Pieter Jansz. (Amsterdam, 1602-1672) Design for a cartouche engraving

Pieter Jansz. (Amsterdam, 1602-1672) Design for a cartouche engraving
Pieter Jansz. (Amsterdam, 1602-1672) Design for a cartouche engraving
Pieter Jansz. (Amsterdam, 1602-1672) Design for a cartouche engraving
Pieter Jansz. (Amsterdam, 1602-1672) Design for a cartouche engraving
Pieter Jansz. (Amsterdam, 1602-1672) Design for a cartouche engraving

The painter of stained glass windows Pieter Jansz. was a pupil of Jan Philipsz. van Bouckhorst (Haarlem, 1588-1632) and gave lesson to the Art dealer Jan Pietersz. Zomer (Amsterdam, 1641-1724).[1] Pieter married Oetje Jacobs in 1633 after which the couple lived in the Wolvestraat and Herengracht in Amsterdam. A collection of twelve stained windows by him is preserved in the Nederlandse Hervormde Kerk te Oudshoorn (Dutch Reformed Church of Oudshoorn) designed by Daniël Stalpaert. The original drawings preserved at the Rijksmuseum Amsterdam.[2](image 3)

Besides a stained glass draughtsman, Pieter Jansz. was also a designer for cartouches for Joan Blaeu (Amsterdam, 1598-1673). For Jodocus Jansonius he drew the "Triomf van Frederik Hendrik" which was engraved by Jacob van Meurs. This was the frontispice for J. Commelin's "Fredrick Hendrick van Nassau Prince van Orangien zyn leven en Bedrijf", Amsterdam, 1651. He also illustrated Johan van Beverwycks "Schat der Gesontheydt", 1656.[3]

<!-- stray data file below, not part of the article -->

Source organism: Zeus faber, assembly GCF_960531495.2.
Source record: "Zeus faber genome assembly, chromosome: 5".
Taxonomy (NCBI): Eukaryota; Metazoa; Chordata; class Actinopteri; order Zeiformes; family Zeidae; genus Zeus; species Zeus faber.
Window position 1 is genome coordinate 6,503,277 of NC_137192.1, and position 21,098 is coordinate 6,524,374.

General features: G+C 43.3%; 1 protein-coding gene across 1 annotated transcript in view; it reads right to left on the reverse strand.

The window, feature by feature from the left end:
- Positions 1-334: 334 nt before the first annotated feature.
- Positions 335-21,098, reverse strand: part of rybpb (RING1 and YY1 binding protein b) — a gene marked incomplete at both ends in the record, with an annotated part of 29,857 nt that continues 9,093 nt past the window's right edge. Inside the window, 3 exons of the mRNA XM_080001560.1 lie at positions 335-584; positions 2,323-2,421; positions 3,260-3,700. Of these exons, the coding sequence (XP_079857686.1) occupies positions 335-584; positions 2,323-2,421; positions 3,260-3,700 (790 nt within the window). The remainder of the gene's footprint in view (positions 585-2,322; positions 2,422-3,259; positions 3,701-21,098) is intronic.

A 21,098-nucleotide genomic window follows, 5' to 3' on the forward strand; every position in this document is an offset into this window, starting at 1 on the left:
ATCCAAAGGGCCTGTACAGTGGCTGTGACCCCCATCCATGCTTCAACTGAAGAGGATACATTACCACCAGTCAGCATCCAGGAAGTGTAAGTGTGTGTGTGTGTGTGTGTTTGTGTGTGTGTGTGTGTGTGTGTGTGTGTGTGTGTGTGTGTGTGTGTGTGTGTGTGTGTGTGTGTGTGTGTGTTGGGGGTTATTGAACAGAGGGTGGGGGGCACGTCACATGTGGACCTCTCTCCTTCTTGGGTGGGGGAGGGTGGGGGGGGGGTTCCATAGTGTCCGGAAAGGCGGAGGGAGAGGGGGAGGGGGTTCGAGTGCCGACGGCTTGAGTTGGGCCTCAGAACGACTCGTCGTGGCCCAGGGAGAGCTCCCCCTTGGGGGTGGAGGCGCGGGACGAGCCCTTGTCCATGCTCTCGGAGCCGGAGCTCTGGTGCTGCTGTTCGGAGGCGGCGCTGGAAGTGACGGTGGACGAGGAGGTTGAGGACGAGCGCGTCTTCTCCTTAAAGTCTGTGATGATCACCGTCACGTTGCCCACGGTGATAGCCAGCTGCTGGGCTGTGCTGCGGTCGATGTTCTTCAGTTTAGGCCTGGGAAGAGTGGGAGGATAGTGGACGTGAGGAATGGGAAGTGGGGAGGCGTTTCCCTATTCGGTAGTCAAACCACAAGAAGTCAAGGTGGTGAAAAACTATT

The typical auricular style (Dutch; "kwab ornamentiek") is present in his stained glass drawings as well in his cartouche designs.

Our drawing is a typical cartouche design by Jansz. with a rectangular titlepiece surrounded by six palyful putti in the typical style of Jansz. The drawing has been indented for transfer indicating it is an original design for a certouche engraving or etching. The annotation "Holsteijn" in the lower left is an erroneous old attribution to Cornelis Holsteijn (Haarlem, 1618-Amsterdam, 1658).

The drawing is depicted in "Architecture & Ornament" by Paul Prouté, Paris, 2014.[4]

The inventory of the private-collection of Jan Pietersz. Zomer mentions amongst others "Aardige Sierade en Uytgevoerde Compartementjes" and "Kindertjes" which could be the cartouche designs for Blaeu. Arnold Houbraken called him "een konstig teekenaar op papier" (a skillful draughtsman working on paper) in his "De groote schouburgh der Neder­lantsche konstschilders en schilderessen".

The Rijksmuseum Amsterdam keeps a collection of stained glass designs and cartouche drawings by Pieter Jansz.[5][6](images 4 and 5)

 

 

 

[1] Marijn Schapelhouman, Tekeningen van Pieter Jansz., "Konstig Glasschrijver". Bulletin van het Rijksmuseum 33 (1985), p. 71-92.

[2] Pieter Jansz., Ontwerp voor glasraam 10 geschonken door het hoogheemraadschap Rijnland. Pen and brown ink, grey wash, watercolour, pencil, 608 x 250 mm. Rijksmuseum Amsterdam, inv. no. RP-T-1894-A-2839.

[3] There Folmer-von Oven, Illustraties van Pieter jansz. voor Johan van Beverwycks Schat der Gesondheydt, 1656. Delineavit et Sculpsit nr. 16, january 1996, p. 8-15.

[4] Paul Prouté, Architecture & Ornament, paris, 2014. No. 9, p. 32-33.

[5] Pieter Jansz., Design for a print. Pen and brown ink, grey wash, indented for transfer. 102 x 163 mm. Rijksmuseum Amsterdam, inv. no. RP-T-1898-A-3655.

[6] Pieter Jansz., Cartouche with two boys (design for a print). Pen and brown ink, grey wash, indented for transfer. Rijksmuseum Amsterdam, inv. no. RP-T-1898-A-3634.


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